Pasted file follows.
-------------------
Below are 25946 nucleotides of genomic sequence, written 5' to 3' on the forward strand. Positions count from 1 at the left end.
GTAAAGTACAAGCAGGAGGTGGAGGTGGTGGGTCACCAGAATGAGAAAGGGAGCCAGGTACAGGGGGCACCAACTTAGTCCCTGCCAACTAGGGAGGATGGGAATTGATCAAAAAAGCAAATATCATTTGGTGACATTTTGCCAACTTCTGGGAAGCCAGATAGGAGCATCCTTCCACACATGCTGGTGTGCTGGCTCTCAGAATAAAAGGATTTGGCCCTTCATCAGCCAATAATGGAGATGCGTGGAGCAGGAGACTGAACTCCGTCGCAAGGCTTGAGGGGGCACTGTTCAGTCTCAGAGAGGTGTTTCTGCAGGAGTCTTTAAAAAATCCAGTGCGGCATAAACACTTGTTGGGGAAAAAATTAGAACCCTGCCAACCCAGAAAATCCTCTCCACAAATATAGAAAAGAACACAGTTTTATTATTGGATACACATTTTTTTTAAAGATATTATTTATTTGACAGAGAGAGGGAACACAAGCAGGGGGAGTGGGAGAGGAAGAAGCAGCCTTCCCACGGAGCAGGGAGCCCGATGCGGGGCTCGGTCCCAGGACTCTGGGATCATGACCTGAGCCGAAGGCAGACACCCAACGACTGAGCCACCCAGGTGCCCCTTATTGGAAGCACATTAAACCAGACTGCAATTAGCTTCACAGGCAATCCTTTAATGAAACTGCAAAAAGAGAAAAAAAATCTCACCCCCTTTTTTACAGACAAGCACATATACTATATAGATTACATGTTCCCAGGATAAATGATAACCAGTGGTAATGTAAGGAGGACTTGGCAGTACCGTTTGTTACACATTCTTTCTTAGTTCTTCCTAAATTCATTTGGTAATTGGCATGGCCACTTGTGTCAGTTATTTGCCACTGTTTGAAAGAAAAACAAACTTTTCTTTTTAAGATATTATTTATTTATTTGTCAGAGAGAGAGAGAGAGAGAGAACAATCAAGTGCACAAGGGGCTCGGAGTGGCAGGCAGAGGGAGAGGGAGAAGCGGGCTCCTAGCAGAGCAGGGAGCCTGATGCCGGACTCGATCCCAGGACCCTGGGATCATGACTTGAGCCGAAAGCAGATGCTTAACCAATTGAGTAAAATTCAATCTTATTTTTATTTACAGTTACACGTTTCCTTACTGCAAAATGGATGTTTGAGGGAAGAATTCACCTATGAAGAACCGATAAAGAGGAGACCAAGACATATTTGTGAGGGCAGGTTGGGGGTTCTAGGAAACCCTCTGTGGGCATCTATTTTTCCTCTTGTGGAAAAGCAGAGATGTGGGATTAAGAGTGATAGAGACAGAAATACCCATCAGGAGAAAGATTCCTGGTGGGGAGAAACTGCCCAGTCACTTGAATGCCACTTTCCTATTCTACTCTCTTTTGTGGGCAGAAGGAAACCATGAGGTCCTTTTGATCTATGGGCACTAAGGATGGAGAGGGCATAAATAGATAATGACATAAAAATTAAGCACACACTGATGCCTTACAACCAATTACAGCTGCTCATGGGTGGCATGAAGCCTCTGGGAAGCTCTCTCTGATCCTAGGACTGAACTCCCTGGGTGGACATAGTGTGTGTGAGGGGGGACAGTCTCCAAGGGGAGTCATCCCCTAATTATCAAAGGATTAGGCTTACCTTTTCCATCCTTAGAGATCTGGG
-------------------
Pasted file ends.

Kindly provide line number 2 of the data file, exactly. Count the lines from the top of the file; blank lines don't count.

GTAAAGTACAAGCAGGAGGTGGAGGTGGTGGGTCACCAGAATGAGAAAGGGAGCCAGGTACAGGGGGCACCAACTTAGTCCCTGCCAACTAGGGAGGATGGGAATTGATCAAAAAAGCAAATATCATTTGGTGACATTTTGCCAACTTCTGGGAAGCCAGATAGGAGCATCCTTCCACACATGCTGGTGTGCTGGCTCTCAGAATAAAAGGATTTGGCCCTTCATCAGCCAATAATGGAGATGCGTGGAGCAGGAGACTGAACTCCGTCGCAAGGCTTGAGGGGGCACTGTTCAGTCTCAGAGAGGTGTTTCTGCAGGAGTCTTTAAAAAATCCAGTGCGGCATAAACACTTGTTGGGGAAAAAATTAGAACCCTGCCAACCCAGAAAATCCTCTCCACAAATATAGAAAAGAACACAGTTTTATTATTGGATACACATTTTTTTTAAAGATATTATTTATTTGACAGAGAGAGGGAACACAAGCAGGGGGAGTGGGAGAGGAAGAAGCAGCCTTCCCACGGAGCAGGGAGCCCGATGCGGGGCTCGGTCCCAGGACTCTGGGATCATGACCTGAGCCGAAGGCAGACACCCAACGACTGAGCCACCCAGGTGCCCCTTATTGGAAGCACATTAAACCAGACTGCAATTAGCTTCACAGGCAATCCTTTAATGAAACTGCAAAAAGAGAAAAAAAATCTCACCCCCTTTTTTACAGACAAGCACATATACTATATAGATTACATGTTCCCAGGATAAATGATAACCAGTGGTAATGTAAGGAGGACTTGGCAGTACCGTTTGTTACACATTCTTTCTTAGTTCTTCCTAAATTCATTTGGTAATTGGCATGGCCACTTGTGTCAGTTATTTGCCACTGTTTGAAAGAAAAACAAACTTTTCTTTTTAAGATATTATTTATTTATTTGTCAGAGAGAGAGAGAGAGAGAGAACAATCAAGTGCACAAGGGGCTCGGAGTGGCAGGCAGAGGGAGAGGGAGAAGCGGGCTCCTAGCAGAGCAGGGAGCCTGATGCCGGACTCGATCCCAGGACCCTGGGATCATGACTTGAGCCGAAAGCAGATGCTTAACCAATTGAGTAAAATTCAATCTTATTTTTATTTACAGTTACACGTTTCCTTACTGCAAAATGGATGTTTGAGGGAAGAATTCACCTATGAAGAACCGATAAAGAGGAGACCAAGACATATTTGTGAGGGCAGGTTGGGGGTTCTAGGAAACCCTCTGTGGGCATCTATTTTTCCTCTTGTGGAAAAGCAGAGATGTGGGATTAAGAGTGATAGAGACAGAAATACCCATCAGGAGAAAGATTCCTGGTGGGGAGAAACTGCCCAGTCACTTGAATGCCACTTTCCTATTCTACTCTCTTTTGTGGGCAGAAGGAAACCATGAGGTCCTTTTGATCTATGGGCACTAAGGATGGAGAGGGCATAAATAGATAATGACATAAAAATTAAGCACACACTGATGCCTTACAACCAATTACAGCTGCTCATGGGTGGCATGAAGCCTCTGGGAAGCTCTCTCTGATCCTAGGACTGAACTCCCTGGGTGGACATAGTGTGTGTGAGGGGGGACAGTCTCCAAGGGGAGTCATCCCCTAATTATCAAAGGATTAGGCTTACCTTTTCCATCCTTAGAGATCTGGG